Shell baffles. Shell cross baffles have the dual purpose of supporting the tubes at intervals to prevent sag and vibration, and also of forcing the shell side fluid back and forth across the bundle, from one end of the exchanger to the other. Segmentally single cut baffles are the most common, however, thermal or pressure drop may dictate baffles of more complicated shape. Split backing ring and pull through floating head exchangers have a special support type baffle adjacent to the floating head to take the weight of the floating head assembly. TEMA specifies the minimum baffle thickness, the maximum unsupported tube length, the clearances between tubes and holes in the baffles and between shell inside diameter and baffle outside diameter. Two shell pass exchangers (see Figure 2 shell types F, G or H) require a longitudinal baffle, which for F type exchangers is welded to the stationary tubesheet. Leakage of the shell side fluid between the shell and the longitudinal baffle edges must be minimized. When removable bundles are used, this leakage gap is sealed by flexible strips or packing devices. Figure 3 shows a typical flexible strip.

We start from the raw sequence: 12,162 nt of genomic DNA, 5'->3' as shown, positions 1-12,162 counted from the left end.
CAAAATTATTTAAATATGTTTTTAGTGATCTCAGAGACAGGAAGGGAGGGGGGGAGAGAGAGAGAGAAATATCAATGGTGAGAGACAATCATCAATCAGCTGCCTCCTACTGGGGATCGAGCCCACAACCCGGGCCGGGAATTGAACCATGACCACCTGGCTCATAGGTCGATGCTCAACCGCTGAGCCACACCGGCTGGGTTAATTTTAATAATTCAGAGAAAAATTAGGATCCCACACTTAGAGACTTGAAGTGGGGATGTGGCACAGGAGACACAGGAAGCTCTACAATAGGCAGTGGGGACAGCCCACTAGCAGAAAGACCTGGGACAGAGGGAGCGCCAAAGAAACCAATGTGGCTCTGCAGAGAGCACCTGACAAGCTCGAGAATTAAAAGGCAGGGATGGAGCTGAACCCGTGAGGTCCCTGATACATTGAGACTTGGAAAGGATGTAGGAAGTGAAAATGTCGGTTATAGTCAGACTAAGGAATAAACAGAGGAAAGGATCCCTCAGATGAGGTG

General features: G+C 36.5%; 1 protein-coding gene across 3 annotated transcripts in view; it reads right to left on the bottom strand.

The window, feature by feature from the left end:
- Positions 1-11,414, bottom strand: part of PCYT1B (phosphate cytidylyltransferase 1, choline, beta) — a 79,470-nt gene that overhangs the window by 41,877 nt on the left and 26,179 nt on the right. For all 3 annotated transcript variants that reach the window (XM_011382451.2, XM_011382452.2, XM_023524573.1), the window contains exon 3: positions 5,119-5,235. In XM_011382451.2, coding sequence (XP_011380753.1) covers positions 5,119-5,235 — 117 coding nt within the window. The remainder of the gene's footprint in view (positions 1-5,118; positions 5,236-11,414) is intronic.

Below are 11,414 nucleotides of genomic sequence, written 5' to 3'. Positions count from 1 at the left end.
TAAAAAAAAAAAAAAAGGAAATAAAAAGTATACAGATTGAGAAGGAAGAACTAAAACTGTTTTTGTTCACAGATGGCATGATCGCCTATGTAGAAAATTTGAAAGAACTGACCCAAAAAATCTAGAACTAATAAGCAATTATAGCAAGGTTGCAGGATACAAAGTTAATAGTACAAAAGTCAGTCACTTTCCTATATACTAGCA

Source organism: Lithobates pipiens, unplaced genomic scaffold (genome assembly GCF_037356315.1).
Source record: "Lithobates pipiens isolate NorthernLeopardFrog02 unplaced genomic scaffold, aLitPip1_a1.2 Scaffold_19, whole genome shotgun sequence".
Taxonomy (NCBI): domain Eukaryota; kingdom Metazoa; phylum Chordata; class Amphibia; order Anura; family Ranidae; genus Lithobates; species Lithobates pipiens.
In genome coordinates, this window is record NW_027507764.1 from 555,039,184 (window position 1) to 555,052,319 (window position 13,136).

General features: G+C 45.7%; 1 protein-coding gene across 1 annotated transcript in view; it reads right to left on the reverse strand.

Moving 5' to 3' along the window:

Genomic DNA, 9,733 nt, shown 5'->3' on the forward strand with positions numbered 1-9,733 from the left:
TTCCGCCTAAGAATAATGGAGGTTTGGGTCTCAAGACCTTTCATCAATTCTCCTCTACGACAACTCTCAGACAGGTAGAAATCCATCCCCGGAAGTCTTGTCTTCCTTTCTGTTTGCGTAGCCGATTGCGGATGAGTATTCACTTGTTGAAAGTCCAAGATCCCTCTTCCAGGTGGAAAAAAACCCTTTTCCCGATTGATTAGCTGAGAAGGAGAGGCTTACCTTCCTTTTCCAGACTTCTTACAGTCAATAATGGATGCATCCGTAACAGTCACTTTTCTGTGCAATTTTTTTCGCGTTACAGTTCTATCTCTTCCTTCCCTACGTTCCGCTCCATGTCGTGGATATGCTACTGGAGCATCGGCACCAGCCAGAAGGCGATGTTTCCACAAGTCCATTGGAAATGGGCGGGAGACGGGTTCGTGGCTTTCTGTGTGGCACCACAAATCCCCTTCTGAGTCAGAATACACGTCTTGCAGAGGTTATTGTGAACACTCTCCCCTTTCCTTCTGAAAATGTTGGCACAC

Tie rods. Tie rods and spacers are used to hold the tube bundle together and to locate the shell baffles in the correct position. Tie rods are circular metal rods screwed into the stationary tubesheet and secured at the farthest baffle by lock nuts. The number of tie rods depends on shell diameter and is specified, by TEMA.
The following components perform a function mainly related to pressure and fluid containment. Their design is carried out in accordance with the relevant pressure vessel code, see Pressure Vessels.